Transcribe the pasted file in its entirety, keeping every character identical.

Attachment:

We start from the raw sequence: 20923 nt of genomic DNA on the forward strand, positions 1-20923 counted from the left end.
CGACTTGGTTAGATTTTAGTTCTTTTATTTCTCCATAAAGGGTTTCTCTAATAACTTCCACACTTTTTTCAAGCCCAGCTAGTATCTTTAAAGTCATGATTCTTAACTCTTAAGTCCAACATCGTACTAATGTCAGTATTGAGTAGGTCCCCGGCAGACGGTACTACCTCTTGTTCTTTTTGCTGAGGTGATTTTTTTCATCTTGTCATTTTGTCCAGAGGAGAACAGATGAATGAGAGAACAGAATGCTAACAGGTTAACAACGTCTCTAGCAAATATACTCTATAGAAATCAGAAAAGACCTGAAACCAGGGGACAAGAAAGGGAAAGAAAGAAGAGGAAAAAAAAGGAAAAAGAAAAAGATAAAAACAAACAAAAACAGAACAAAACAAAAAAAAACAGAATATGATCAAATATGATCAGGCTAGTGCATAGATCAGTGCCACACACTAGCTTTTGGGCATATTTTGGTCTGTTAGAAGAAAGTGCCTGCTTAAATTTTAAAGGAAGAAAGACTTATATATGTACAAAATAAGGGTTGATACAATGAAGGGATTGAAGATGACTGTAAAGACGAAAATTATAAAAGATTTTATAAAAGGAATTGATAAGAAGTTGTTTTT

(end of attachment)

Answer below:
We start from the raw sequence: 20923 nt of genomic DNA on the forward strand, positions 1-20923 counted from the left end.
CGACTTGGTTAGATTTTAGTTCTTTTATTTCTCCATAAAGGGTTTCTCTAATAACTTCCACACTTTTTTCAAGCCCAGCTAGTATCTTTAAAGTCATGATTCTTAACTCTTAAGTCCAACATCGTACTAATGTCAGTATTGAGTAGGTCCCCGGCAGACGGTACTACCTCTTGTTCTTTTTGCTGAGGTGATTTTTTTCATCTTGTCATTTTGTCCAGAGGAGAACAGATGAATGAGAGAACAGAATGCTAACAGGTTAACAACGTCTCTAGCAAATATACTCTATAGAAATCAGAAAAGACCTGAAACCAGGGGACAAGAAAGGGAAAGAAAGAAGAGGAAAAAAAAGGAAAAAGAAAAAGATAAAAACAAACAAAAACAGAACAAAACAAAAAAAAACAGAATATGATCAAATATGATCAGGCTAGTGCATAGATCAGTGCCACACACTAGCTTTTGGGCATATTTTGGTCTGTTAGAAGAAAGTGCCTGCTTAAATTTTAAAGGAAGAAAGACTTATATATGTACAAAATAAGGGTTGATACAATGAAGGGATTGAAGATGACTGTAAAGACGAAAATTATAAAAGATTTTATAAAAGGAATTGATAAGAAGTTGTTTTT